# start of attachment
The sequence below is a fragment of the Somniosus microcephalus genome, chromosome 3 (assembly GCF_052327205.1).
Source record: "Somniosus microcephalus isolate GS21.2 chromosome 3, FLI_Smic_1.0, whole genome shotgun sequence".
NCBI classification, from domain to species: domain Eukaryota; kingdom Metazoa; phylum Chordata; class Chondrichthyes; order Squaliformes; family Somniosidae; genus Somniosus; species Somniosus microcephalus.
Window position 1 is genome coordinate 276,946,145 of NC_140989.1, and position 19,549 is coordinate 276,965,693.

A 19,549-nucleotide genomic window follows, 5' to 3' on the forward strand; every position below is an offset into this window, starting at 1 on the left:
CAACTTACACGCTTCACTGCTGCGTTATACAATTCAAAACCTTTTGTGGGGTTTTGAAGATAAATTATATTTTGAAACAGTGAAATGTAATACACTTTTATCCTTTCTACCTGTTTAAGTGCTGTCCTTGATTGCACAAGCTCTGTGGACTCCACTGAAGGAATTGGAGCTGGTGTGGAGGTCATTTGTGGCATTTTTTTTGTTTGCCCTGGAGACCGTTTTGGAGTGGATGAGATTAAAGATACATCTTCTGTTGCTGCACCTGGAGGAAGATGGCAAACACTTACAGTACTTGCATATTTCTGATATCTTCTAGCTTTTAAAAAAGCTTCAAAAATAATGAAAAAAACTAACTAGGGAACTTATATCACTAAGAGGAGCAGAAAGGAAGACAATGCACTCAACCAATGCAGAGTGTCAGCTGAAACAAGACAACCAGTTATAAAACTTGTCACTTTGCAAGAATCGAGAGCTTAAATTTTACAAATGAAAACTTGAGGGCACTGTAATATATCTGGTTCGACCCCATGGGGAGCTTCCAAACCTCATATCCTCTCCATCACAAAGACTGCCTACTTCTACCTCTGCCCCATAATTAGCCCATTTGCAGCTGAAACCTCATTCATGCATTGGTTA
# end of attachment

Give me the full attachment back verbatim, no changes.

The sequence below is a fragment of the Somniosus microcephalus genome, chromosome 3 (assembly GCF_052327205.1).
Source record: "Somniosus microcephalus isolate GS21.2 chromosome 3, FLI_Smic_1.0, whole genome shotgun sequence".
NCBI classification, from domain to species: domain Eukaryota; kingdom Metazoa; phylum Chordata; class Chondrichthyes; order Squaliformes; family Somniosidae; genus Somniosus; species Somniosus microcephalus.
Window position 1 is genome coordinate 276,946,145 of NC_140989.1, and position 19,549 is coordinate 276,965,693.

A 19,549-nucleotide genomic window follows, 5' to 3' on the forward strand; every position below is an offset into this window, starting at 1 on the left:
CAACTTACACGCTTCACTGCTGCGTTATACAATTCAAAACCTTTTGTGGGGTTTTGAAGATAAATTATATTTTGAAACAGTGAAATGTAATACACTTTTATCCTTTCTACCTGTTTAAGTGCTGTCCTTGATTGCACAAGCTCTGTGGACTCCACTGAAGGAATTGGAGCTGGTGTGGAGGTCATTTGTGGCATTTTTTTTGTTTGCCCTGGAGACCGTTTTGGAGTGGATGAGATTAAAGATACATCTTCTGTTGCTGCACCTGGAGGAAGATGGCAAACACTTACAGTACTTGCATATTTCTGATATCTTCTAGCTTTTAAAAAAGCTTCAAAAATAATGAAAAAAACTAACTAGGGAACTTATATCACTAAGAGGAGCAGAAAGGAAGACAATGCACTCAACCAATGCAGAGTGTCAGCTGAAACAAGACAACCAGTTATAAAACTTGTCACTTTGCAAGAATCGAGAGCTTAAATTTTACAAATGAAAACTTGAGGGCACTGTAATATATCTGGTTCGACCCCATGGGGAGCTTCCAAACCTCATATCCTCTCCATCACAAAGACTGCCTACTTCTACCTCTGCCCCATAATTAGCCCATTTGCAGCTGAAACCTCATTCATGCATTGGTTA